Jupiter's moon Europa might not have a core, hindering chances of habitability

'Europa is not just a wet, baby Earth. It is its own special world, full of mysteries to unravel,' said Joseph O'Rourke, assistant professor at ASU.
Chris Young
Mosaic of Europa's surface.

Jupiter's ocean moon Europa may not have a fully formed core, according to a new study.

The icy ocean moon is the target of a number of upcoming missions, including NASA's Europa Clipper, which aims to determine whether it is habitable.

In the new study, a team of scientists outlined their analysis of the evolution of Europa, Jupiter's fourth-largest moon. Their findings suggest that Europa did not have a core for the majority of its existence.

Analyzing Jupiter's fourth-largest moon

After NASA's Galileo spacecraft reached Jupiter in 1995, an analysis of Europa's gravity field showed that the moon's interior is likely made up of a metallic core and a rocky mantle, much like Earth. Scientists assumed that Europa's layers were clearly defined around the same time that it formed.

Now, in their new study, a team of scientists from Arizona State University (ASU) outlines how they simulated the evolution of Europa from its earliest period. They found that Europa may have a metamorphic origin for its ocean, meaning the ocean water hidden beneath its icy exterior may have come from hydrated rocks in the moon's mantle.

"The origin of Europa's ocean is important because the moon's potential to support life ultimately depends on the chemical ingredients and physical conditions during the ocean formation process," Kevin Trinh, a graduate associate at ASU's School of Earth and Space Exploration, explained in a press statement.

Do new findings hinder habitability?

In Trinh and colleagues' simulations, they found that low temperatures due to Europa's large distance from the Sun could mean that the moon is still currently separating into separate layers. Europa's metallic core may have started forming a billion years after the moon was born, or it may not exist at all. The scientists also suggest that tidal churning from Jupiter's gravitational pull could have melted the core away before it could fully form.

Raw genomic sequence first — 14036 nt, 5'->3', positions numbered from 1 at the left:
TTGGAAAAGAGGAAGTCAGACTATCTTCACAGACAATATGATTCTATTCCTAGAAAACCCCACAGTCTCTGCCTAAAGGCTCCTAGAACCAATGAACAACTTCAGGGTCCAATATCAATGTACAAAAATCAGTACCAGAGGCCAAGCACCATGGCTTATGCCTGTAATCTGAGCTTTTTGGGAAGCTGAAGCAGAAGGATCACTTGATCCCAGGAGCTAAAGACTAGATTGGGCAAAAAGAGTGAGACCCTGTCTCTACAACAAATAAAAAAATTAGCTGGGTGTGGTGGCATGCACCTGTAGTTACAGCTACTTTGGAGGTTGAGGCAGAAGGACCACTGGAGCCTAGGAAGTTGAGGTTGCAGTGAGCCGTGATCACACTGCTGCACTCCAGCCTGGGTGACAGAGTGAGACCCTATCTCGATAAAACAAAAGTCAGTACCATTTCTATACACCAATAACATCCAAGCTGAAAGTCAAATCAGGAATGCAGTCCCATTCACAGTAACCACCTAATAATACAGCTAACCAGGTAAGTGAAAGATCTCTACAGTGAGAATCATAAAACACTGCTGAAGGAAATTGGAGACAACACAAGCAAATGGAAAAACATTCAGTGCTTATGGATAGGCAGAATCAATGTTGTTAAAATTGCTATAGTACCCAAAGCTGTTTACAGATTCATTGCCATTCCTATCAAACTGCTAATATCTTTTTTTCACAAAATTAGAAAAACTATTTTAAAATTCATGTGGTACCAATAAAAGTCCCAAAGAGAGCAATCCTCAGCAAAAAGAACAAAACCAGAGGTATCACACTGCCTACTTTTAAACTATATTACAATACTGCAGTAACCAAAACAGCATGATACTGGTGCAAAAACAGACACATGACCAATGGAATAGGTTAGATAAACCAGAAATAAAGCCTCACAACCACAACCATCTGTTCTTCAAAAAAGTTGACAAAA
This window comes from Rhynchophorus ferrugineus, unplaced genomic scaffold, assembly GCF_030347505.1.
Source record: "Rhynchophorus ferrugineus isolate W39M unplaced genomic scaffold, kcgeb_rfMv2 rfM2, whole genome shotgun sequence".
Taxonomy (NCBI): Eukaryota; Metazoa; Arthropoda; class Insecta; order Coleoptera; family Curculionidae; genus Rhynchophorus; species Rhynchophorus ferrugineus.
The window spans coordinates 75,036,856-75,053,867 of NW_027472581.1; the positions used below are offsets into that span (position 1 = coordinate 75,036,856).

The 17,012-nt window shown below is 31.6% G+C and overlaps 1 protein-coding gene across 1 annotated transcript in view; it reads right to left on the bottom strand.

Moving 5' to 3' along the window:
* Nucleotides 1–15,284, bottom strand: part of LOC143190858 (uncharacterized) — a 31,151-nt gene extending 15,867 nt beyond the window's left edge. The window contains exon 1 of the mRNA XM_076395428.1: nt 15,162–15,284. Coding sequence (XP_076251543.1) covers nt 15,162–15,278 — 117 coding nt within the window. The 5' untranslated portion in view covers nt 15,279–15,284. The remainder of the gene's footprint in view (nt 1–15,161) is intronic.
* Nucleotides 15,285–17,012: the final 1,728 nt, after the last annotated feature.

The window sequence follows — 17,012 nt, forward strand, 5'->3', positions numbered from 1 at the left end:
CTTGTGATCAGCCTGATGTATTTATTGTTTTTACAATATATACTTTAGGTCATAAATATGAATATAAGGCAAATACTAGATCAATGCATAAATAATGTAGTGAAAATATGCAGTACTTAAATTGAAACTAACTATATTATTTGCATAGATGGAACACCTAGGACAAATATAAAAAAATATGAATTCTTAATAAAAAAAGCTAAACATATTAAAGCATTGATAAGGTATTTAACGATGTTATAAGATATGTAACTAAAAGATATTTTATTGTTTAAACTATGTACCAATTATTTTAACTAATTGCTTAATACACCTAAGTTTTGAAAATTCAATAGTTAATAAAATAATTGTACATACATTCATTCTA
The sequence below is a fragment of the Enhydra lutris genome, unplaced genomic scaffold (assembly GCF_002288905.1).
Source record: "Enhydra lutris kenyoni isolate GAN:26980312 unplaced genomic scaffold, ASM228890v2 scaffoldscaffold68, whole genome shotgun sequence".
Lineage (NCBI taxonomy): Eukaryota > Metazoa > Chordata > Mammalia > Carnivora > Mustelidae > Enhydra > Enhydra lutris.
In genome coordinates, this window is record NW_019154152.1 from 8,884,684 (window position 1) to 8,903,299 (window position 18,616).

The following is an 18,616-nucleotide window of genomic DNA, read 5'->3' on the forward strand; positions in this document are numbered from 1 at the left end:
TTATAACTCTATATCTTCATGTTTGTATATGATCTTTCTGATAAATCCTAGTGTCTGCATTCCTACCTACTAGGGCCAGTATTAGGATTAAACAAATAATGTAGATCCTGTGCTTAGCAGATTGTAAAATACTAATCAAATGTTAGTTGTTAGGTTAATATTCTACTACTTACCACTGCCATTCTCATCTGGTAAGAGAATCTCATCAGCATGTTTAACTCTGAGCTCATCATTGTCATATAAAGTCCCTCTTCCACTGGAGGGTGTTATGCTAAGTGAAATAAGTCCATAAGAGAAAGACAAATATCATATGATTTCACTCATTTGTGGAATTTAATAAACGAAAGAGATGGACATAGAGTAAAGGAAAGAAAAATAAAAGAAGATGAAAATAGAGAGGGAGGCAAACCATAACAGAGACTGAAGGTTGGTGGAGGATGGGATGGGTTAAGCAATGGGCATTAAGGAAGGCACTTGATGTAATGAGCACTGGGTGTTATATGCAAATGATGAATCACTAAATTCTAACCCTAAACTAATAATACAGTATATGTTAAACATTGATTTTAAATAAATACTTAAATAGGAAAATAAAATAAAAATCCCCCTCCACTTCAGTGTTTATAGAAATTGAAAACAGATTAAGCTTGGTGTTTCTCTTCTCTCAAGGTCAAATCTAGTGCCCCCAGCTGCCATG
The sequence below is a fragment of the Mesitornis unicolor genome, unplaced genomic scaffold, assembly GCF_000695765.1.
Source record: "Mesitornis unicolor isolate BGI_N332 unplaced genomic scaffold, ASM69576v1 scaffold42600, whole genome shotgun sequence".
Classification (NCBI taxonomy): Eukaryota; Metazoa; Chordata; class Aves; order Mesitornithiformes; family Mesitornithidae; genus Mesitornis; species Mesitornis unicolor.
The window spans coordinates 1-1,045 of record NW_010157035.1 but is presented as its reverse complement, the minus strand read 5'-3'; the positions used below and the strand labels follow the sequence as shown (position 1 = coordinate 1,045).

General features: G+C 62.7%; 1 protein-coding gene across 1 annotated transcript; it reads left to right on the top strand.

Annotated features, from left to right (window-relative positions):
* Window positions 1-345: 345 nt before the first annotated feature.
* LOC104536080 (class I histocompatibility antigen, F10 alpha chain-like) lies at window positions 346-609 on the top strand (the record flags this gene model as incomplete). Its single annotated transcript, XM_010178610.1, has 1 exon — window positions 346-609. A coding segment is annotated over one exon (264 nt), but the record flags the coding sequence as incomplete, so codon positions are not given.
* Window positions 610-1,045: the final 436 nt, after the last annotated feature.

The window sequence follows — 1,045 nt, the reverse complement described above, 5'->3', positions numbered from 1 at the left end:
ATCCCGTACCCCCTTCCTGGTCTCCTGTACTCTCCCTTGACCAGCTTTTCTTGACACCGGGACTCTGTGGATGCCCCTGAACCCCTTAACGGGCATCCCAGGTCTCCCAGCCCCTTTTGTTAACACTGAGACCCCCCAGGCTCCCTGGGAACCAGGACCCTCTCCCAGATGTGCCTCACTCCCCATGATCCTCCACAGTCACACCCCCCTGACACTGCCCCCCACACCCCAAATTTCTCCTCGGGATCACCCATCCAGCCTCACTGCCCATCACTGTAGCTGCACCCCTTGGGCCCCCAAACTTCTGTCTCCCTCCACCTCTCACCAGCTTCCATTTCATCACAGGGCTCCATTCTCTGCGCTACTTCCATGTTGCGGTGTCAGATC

"For most worlds in the solar system, we tend to think of their internal structure as being set shortly after they finish forming," said Carver Bierson, a postdoctoral research scholar at ASU’s School of Earth and Space Exploration. "This work is very exciting because it reframes Europa as a world whose interior has been slowly evolving over its whole lifetime. This opens doors for future research to understand how these changes might be observed in the Europa we see today."

The research suggests there is likely low hydrothermal activity and seafloor volcanism on Europa's seafloor, which reduces the probability that Europa is habitable. However, the ASU scientists said that a lot more research is required and the door is most definitely not shut on the potential for alien life on the icy ocean world.

"Europa is not just a wet, baby Earth. It is its own special world, full of mysteries to unravel," added Joseph O'Rourke, assistant professor at ASU’s School of Earth and Space Exploration. Thanks to missions including NASA's Europa Clipper and the European Space Agency's (ESA's) JUICE spacecraft, we may soon learn more about its mysterious ways.

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